Thank you Deputy Speaker. The 7th of March marks the 11th anniversary of the death of my dear friend Liz O'Neill. Liz was killed in the crash of Garuda Indonesia flight 200 in Jogjakarta in Indonesia.
Liz worked in the Department of Foreign Affairs and Trade. She worked to help keep the peace in Bougainville and to provide some comfort to the families in the morgues of Bali in 2002 and again in 2005.
In 2004 she was blown off her feet by the bomb that exploded outside the Australian embassy in Jakarta. In 2007 she died in the service of her country when her plane ran off the runway at Jogjakarta. Liz O'Neill was an extraordinary woman and she typifies all the public servants I have known over my decade-long career in public service before I went into my own business and then politics.
Public servants are subject to much derision from all quarters of Australian life, and I'm always baffled as to why that is so. They are servants of democracy, people who have chosen a career to serve our nation, to serve others, and this typifies the Public Service I know. Like Liz, they are smart. Like Liz, they are committed. Like Liz, they are highly educated. Like Liz, they are ultimately altruistic. Like Liz, they are keen to make a difference to improve lives. They are keen to serve our nation, be it here or overseas.
Liz was keen to serve our nation here, but she was particularly keen to advance that mission for Australia overseas. Liz was unfortunately killed in the line of duty, serving her nation. She was also killed with three other Australians that day. They were Australian public servants and Australian Federal Police officers Mark Scott and Brice Steel, an AusAID official, Allison Sudradjat, and the Australian Financial Review journalist, Morgan Mellish. All these people were servants of democracy. They were serving our nation overseas or they, as Australians, were serving the democratically elected representatives of our nation.
Those stories underscore the commitment and altruism, as I mentioned, and the sense of duty to nation by the DFAT officials and particularly consular officials. In my time in DFAT, particularly when I worked on the media desk, I heard some of the stories the consular officials had to face. I remember one that will stay with me forever. Two young Australian women in Africa, in a flea-ridden hotel, were eaten alive by bed bugs. They decided to walk around the little town they were staying in to find somewhere alternative to spend the night and they ended up getting killed, shot while they were wandering the streets. It was an absolutely tragic story.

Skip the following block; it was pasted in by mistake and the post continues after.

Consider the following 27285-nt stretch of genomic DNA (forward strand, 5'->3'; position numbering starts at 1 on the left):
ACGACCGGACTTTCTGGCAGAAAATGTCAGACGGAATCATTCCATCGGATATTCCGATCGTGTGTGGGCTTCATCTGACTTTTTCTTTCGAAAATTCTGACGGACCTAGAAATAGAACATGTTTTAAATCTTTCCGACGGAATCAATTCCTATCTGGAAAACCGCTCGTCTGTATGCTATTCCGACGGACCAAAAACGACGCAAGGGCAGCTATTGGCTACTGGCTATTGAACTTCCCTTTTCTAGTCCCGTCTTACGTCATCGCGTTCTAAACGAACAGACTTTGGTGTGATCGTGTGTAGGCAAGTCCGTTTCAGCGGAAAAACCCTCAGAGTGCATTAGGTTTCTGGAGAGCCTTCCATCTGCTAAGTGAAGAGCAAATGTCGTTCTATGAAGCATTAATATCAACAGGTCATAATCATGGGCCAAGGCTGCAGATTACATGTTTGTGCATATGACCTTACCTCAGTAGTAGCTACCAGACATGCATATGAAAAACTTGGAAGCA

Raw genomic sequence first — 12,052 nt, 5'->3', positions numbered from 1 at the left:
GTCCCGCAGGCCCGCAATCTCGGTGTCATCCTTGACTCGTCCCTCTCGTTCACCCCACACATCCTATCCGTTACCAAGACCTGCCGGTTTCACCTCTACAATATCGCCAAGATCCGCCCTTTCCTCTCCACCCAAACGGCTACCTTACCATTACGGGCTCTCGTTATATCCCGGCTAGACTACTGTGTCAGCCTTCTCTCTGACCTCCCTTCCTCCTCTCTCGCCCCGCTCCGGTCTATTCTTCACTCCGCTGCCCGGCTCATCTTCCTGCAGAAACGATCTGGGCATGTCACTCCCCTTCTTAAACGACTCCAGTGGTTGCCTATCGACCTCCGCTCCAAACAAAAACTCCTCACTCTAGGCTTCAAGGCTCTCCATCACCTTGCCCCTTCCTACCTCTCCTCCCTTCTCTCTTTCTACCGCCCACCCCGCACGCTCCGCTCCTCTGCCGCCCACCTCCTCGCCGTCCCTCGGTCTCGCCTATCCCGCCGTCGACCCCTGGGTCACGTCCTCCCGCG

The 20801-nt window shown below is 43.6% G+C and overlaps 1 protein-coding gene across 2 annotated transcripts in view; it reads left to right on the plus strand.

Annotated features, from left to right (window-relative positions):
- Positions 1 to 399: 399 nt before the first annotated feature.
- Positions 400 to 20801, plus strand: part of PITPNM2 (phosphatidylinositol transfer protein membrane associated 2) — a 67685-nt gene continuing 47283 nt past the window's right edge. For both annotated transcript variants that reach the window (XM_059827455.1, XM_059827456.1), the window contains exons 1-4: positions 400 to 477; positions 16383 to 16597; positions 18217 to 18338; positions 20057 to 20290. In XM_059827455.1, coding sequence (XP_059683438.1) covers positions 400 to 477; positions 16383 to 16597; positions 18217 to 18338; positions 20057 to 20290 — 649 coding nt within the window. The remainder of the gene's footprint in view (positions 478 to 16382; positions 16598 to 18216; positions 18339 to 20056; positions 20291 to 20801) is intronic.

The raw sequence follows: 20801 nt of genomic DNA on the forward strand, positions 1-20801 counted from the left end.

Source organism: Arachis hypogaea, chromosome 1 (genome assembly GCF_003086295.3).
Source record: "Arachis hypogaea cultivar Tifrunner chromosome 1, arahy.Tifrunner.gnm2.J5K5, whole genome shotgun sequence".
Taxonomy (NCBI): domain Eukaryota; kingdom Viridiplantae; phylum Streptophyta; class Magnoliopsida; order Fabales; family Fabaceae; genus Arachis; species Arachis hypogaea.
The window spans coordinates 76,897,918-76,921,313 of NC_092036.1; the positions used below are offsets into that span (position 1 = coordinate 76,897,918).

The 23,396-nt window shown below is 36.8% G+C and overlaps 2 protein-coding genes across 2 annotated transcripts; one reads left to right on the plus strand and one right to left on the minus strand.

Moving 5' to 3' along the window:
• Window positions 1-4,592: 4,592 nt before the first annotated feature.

So many consular officials quietly go about their business, like good public servants do, visiting Australians who are in jail for Christmas, baking them Christmas cakes and goodies, looking after Australians after they have got into a pickle in Bali with motorbike accidents and bar incidents. They are extraordinary, committed Australians and I commend them. I commend the member for this motion.
Just finally, I, too, want to underscore the fact that if you can't afford insurance then you shouldn't be travelling. That is a vitally important message that too many Australians overlook. Fortunately, we found that take up of travel insurance is high, at over 90 per cent. But there's still some confusion around what it covers and there are still those Australians who go overseas who can afford the trip, the air ticket, the hotel, the taxi ride and the tours, but can't afford the extra for travel insurance. They expect the Australian taxpayer to bail them out when they're in trouble. I saw so many instances of that when I was working at DFAT.
So, like the member for North Sydney, I commend all the consular officials serving our nation and Australians overseas. I do encourage Australians to go to smartraveller.gov.au to prepare for overseas travel. It also helps you assess the level of risk in the destination you are travelling to. Most importantly, remember this message: if you can't afford travel insurance, you can't afford to travel overseas.